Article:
Iâ€™m happy to have Tio Wally (long-time Me So Hungry reader) aboard to send in his eating adventures from across America. Here he is in Hanover, Pennsylvania.
Greetings from Hanover, Pennsylvania
N 39Â° 48.602â€™ W 076Â° 56.6333â€™ Elev. 609â€™
There we were, sailing along with time enough to spare to make a diversion if we wanted. The idea was to swing through West Asheville, North Carolina and eat at one of my favorite restaurants, Nona Mia Italian Kitchen, whichÂ I’veÂ written about before here and here.
WeÂ didn’tÂ go however because IÂ wasn’tÂ sure we could make it there before they closed and, more so, the 90-mile diversion would take about 2-1/2 hours of very hard work to make up due to the terrain and the burdensome weight of the land yacht. So we blew it off.
But I was bummed. I really wanted to have a great meal. I was due.
We ended up at our destination a day early and were lucky enough to be able to get rid of it even though it was Martin Luther King Day. Then we were sent here.
As we sailed into Hanover that evening I was wondering if La Cucina Italian Restaurant would be open. I wanted to eat there if only in gratitude of the owner helping me secure a Sausage and Peppers fix even though his restaurantÂ wasn’tÂ even open; he was in the process of moving the restaurant 500 feet to a different building at the time.
As good fortune would have it La Cucina was open. Moreover, owner Armando Malvone was standing right there when I walked in. I told him about my phone call, which had taken place in late August of 2011, and damned if he didnâ€™t remember it. Funnier still: It turned out that he had gone to Jerry & Salâ€™s (Sal is Armandoâ€™s uncle) and had ended up making my Sausage & Peppers himself because J&Sâ€™s donâ€™t actually make it as an entrÃ©e.
So I ordered … Sausage and Peppers, specifically Penne Sausage and Peppers ($12.95), and it was fabulous: pasta perfectly al dente, great sauce, and great homemade Italian sausage. La Cucinaâ€™s S&Pâ€™s had the added treat of not only green peppers, but red and yellow peppers as well.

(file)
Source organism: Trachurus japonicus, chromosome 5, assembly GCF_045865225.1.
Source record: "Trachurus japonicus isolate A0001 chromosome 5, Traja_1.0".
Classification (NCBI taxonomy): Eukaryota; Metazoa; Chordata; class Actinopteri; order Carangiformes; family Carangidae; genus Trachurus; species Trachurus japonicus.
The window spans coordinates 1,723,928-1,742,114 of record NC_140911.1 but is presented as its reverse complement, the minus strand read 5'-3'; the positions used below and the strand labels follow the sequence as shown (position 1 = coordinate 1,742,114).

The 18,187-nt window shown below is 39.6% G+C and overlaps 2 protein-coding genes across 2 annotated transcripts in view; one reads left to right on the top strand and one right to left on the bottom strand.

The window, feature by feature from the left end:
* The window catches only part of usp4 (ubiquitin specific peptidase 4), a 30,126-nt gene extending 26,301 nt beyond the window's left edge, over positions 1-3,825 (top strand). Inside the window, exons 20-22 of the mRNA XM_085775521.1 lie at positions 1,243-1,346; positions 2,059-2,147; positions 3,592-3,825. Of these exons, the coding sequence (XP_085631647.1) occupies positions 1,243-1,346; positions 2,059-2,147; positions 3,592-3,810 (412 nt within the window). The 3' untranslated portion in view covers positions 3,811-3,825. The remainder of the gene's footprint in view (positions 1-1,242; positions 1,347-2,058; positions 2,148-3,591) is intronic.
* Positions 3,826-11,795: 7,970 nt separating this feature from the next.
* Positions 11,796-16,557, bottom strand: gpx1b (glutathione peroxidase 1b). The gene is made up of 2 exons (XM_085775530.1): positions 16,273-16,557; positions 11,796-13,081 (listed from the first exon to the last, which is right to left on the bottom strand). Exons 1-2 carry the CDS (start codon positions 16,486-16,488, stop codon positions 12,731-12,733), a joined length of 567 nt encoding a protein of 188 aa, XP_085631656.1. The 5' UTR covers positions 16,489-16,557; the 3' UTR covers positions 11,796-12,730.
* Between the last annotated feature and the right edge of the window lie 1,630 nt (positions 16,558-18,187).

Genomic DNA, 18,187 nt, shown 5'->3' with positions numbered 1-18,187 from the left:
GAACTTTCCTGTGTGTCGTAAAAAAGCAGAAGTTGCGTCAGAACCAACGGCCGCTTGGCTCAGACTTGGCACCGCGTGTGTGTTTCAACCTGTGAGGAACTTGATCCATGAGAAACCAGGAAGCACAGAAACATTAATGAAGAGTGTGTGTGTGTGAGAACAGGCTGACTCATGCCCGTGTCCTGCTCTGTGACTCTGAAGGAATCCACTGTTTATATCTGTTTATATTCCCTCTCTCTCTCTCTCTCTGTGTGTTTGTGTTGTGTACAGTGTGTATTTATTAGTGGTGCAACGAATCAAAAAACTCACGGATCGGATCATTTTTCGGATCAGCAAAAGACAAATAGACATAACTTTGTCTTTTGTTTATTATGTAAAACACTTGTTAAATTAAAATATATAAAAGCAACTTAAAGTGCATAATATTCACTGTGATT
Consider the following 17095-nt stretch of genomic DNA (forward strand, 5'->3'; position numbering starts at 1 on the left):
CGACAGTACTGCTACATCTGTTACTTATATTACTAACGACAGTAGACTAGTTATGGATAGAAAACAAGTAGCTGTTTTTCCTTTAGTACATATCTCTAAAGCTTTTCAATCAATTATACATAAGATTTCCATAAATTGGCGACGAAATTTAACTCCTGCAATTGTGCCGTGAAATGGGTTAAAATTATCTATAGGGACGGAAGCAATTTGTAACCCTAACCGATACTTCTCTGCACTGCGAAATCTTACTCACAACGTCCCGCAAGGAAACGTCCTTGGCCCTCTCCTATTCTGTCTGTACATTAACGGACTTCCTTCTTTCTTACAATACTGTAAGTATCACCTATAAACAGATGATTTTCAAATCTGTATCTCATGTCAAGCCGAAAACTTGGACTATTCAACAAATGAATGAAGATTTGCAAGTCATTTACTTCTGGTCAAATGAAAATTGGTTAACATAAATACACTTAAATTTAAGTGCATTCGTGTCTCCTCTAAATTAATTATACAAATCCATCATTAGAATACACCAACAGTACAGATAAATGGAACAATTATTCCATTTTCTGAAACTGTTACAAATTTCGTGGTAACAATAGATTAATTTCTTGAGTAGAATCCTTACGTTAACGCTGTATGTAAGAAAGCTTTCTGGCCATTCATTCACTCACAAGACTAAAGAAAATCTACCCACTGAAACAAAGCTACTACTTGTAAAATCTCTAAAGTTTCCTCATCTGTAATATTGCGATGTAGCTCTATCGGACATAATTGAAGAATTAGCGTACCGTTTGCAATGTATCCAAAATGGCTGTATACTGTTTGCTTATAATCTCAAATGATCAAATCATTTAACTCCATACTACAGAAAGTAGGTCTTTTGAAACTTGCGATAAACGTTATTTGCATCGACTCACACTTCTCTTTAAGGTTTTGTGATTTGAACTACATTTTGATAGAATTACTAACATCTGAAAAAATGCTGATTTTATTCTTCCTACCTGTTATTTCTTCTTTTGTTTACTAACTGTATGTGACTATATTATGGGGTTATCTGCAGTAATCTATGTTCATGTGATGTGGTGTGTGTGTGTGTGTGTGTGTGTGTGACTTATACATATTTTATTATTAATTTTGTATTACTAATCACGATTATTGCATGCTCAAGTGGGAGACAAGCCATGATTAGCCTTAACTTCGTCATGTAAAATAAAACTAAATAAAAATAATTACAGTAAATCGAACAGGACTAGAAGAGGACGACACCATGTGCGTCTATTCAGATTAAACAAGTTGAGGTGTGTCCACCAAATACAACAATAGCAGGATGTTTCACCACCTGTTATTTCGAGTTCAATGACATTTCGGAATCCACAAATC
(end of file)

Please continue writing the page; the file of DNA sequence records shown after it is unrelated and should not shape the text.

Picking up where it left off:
The meal came with choice of soup or salad and focaccia bread. Being as I was getting it to go, I got a salad (leaf lettuce, cherry tomato, cucumber, shredded carrot), which came with a really great creamy Italian dressing. In retrospect, I shouldâ€™ve asked about the soup; you never know what youâ€™ll find. It also came with a small pizza box full of a tasty assortment of breads: slices of focaccia (one with garlic, onion, and olive oil, the other with a light tomato sauce) and homemade rolls.
As I was about to leave Armando asked â€œDo you like ice cream? Are you allergic to nuts?â€ Then as a gift he gave me a Spumoni Bomba (Spumoni Bomb). It was a roughly cannonball-shaped, baseball-sized frozen confection with pistachio, chocolate, and cherry ice creams encased in a hard chocolate shell. I thought the pistachio made it kind of an improbable pairing of flavors, but it was incredible. It could only be described as lethally good, which would do much to explain its name. I could almost hear the Duke of Earlâ€™s voice saying one of his favorite descriptors, â€œThis is the bomb!â€
Everything at La Cucina is homemade, and it tastes like it. Although I think cook-offs are stupid and unduly subjective, I believe if one took place between La Cucina and Nona Mia, La Cucina would make a more than worthy competitor.
La Cucina is a warm, inviting and intimate restaurant. The food is exceptional and the prices are extremely reasonable. And Armando takes good care of vagrant land yachters â€” even in the midst of moving his restaurant. Now thatâ€™s service!
And so we roll.
La Cucina Italian Restaurant, 496 Eisenhower Drive, Hanover, Pennsylvania
Tio Wally pilots the 75-foot, 40-ton(max) land yacht SS Me So Hungry. He reports on road food from around the country whenever parking and InterTube connections permit.